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Trump’s Hunt For “Red October”


By: Donald V. Watkins

©Copyrighted and Published on September 10, 2018


The “Hunt for Red October” is a suspenseful movie (based upon a Tom Clancy novel) that tracks Soviet submarine captain Marko Ramius (Sean Connery) as he abandons his orders and heads for the east coast of the United States. Equipped with innovative stealth technology, Ramius' submarine, "Red October," is virtually invisible. However, when an American submarine briefly detects the Russians' presence, CIA agent Jack Ryan (Alec Baldwin) sets out to determine Ramius' motives, fearing he may launch an attack on the U.S.


Instead of attacking the U.S., Ramius is defecting to the U.S in his submarine. When they realize Ramius' plans, the Russians desperately pursue “Red October” for the purpose of destroying the submarine before Ramius can accomplish his "rogue" mission.


On September 5, 2018, the New York Times published an op-ed essay by an anonymous senior official in President Donald Trump’s administration. The essay was highly critical of Trump and his fitness to serve as President.


Like the Russians in the movie, Trump became enraged by the tough criticism of someone working within his administration and began his own hunt for “Red October”. Trump immediately called the publication of the essay an act of “treason.” Following his lead, the White House quickly labeled the anonymous essayist a “coward."

In a scene reminiscent of authoritarian regimes in North Korea, Iran, China, and Saudi Arabia, Trump demanded that the New York Times “turn over” the essayist to the government. The Times refused to do so.


Trump then demanded that U.S. Attorney Jeff Sessions open a Department of Justice (“DOJ”) investigation to find the anonymous essayist. Trump, who routinely refers to Sessions as a “traitor”, a “retard”, and an “idiot”, views him as "weak" and "dumb."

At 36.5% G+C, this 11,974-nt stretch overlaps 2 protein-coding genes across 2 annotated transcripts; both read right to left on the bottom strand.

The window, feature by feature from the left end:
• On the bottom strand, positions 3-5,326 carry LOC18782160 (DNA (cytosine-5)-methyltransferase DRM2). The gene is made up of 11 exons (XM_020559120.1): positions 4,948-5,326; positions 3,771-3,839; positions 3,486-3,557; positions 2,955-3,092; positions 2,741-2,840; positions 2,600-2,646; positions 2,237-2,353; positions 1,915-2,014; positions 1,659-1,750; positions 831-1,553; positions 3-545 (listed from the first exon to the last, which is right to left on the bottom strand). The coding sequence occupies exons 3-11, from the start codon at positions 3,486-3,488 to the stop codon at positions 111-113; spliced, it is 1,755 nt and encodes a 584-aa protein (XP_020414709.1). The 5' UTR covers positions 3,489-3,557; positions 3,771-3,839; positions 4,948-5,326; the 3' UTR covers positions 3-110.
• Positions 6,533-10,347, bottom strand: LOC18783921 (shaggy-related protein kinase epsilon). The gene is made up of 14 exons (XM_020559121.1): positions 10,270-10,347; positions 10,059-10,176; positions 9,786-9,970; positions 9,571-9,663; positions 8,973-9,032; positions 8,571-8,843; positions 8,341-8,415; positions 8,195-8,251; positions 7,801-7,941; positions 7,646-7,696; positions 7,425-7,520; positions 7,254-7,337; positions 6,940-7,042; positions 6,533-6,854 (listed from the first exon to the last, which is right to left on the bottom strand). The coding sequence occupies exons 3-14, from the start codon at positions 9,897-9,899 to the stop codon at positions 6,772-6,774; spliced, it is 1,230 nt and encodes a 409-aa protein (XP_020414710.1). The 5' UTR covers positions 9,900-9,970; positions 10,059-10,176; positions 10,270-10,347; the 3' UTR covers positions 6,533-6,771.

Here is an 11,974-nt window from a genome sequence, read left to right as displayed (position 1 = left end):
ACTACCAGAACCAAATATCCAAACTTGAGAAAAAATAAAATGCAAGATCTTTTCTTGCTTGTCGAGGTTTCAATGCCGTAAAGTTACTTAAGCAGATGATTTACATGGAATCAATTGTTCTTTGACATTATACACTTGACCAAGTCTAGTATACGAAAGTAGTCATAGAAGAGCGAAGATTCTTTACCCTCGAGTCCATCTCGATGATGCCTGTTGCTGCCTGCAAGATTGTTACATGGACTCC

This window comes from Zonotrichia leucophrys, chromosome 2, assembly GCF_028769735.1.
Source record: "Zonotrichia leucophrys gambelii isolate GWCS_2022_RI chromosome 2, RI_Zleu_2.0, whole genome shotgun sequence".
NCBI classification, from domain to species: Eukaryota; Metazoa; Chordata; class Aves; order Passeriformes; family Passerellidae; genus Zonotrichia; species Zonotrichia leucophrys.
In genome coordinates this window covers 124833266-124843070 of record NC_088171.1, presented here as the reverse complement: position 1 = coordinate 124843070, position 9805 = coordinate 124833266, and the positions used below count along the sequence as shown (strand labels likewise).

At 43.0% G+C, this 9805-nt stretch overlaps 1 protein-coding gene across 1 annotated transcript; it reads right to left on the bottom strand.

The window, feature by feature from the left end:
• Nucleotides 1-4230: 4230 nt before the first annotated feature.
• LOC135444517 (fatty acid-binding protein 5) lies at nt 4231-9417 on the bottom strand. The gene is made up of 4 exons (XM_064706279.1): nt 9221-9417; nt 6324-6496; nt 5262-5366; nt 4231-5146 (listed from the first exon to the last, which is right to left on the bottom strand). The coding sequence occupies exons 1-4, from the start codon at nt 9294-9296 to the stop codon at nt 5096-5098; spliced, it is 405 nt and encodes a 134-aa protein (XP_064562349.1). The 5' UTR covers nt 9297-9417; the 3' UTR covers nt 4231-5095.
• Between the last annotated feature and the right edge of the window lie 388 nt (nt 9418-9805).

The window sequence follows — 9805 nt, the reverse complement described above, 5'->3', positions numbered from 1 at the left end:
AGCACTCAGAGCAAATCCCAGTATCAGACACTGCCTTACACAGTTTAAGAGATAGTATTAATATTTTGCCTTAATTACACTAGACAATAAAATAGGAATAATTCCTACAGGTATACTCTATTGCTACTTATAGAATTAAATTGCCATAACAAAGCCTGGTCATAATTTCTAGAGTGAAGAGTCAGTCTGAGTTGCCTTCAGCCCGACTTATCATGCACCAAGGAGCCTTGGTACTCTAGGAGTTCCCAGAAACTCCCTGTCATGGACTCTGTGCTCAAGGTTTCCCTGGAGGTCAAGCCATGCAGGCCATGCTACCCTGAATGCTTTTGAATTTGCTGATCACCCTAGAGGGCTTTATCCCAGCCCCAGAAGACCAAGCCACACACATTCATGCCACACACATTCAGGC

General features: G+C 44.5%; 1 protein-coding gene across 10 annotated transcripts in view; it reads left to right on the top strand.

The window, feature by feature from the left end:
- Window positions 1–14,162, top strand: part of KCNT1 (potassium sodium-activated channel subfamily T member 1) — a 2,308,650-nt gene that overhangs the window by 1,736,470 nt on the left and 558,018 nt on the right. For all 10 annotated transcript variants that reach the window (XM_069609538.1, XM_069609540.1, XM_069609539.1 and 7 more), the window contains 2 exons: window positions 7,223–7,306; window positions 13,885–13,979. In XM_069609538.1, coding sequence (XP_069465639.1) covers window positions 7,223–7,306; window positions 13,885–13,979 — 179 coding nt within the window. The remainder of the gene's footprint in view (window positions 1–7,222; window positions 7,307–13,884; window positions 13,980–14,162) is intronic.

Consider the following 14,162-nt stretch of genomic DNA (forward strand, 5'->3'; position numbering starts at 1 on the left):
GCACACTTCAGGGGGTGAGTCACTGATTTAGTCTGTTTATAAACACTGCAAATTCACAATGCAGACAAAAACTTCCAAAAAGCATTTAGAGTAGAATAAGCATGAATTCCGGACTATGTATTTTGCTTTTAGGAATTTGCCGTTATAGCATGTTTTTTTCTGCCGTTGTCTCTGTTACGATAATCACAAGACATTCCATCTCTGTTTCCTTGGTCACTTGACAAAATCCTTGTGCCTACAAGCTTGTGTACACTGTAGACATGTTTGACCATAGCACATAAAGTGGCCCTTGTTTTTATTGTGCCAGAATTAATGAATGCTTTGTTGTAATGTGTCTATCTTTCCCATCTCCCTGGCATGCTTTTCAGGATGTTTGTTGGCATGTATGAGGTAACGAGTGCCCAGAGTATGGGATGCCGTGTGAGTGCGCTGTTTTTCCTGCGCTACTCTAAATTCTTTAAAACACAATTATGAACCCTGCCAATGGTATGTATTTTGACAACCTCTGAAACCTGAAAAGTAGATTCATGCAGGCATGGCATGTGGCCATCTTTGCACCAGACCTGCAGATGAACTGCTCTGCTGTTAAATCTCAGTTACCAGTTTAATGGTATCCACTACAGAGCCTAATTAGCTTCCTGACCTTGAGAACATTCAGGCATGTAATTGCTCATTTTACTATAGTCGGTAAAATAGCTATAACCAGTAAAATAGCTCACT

There has been no comment from the DOJ on whether an investigation has been opened to find the anonymous author of the essay.


Meanwhile, White House officials, cabinet members, and Vice President Pence stampeded to the White House to openly deny authorship of the essay. Their denials ring hollow amidst the following candid statements in the essay:


“[W]e believe our first duty is to this country, and the president continues to act in a manner that is detrimental to the health of our republic.


That is why many Trump appointees have vowed to do what we can to preserve our democratic institutions while thwarting Mr. Trump’s more misguided impulses until he is out of office.


The root of the problem is the president’s amorality. Anyone who works with him knows he is not moored to any discernible first principles that guide his decision making. . . .


Given the instability many witnessed, there were early whispers within the cabinet of invoking the 25th Amendment, which would start a complex process for removing the president. But no one wanted to precipitate a constitutional crisis. So we will do what we can to steer the administration in the right direction until — one way or another — it’s over.”


Privately, Washington “insiders” have confirmed that Trump and the White House are in full meltdown mode at this time. Many officials who work directly with Trump truly believe he is “unfit” for the Presidency, but they are afraid to say so publicly. They are concerned that Trump spends most of his time each day tweeting, watching TV, and chatting with “friends” on the phone instead of doing his job.

Vice President Mike Pence, who issued a denial that he is the author of the anonymous op-ed essay, has said he will not question members of his staff to determine if one of them is the essayist. Realistically, there could not have been any thoughtful discussion amongst cabinet members and administration officials about invoking the 25th Amendment that did not include Pence, or his trusted surrogate, and Attorney General Jeff Sessions. It is well-known in Washington that Trump has no trust in either man.


How will Trump’s hunt for “Red October” end? Just like it did for Richard Nixon. In the end, truth prevailed.


In America, no one has ever been able to suppress the truth about our institutions of government forever. Our First Amendment right to freedom of speech sets America apart from the rest of the world in this regard.


PHOTO: Trump Administration officials who deny that they authored the anonymous New York Times op-ed essay that was highly critical of President Donald Trump.


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© 2020 by Donald V. Watkins, P.C.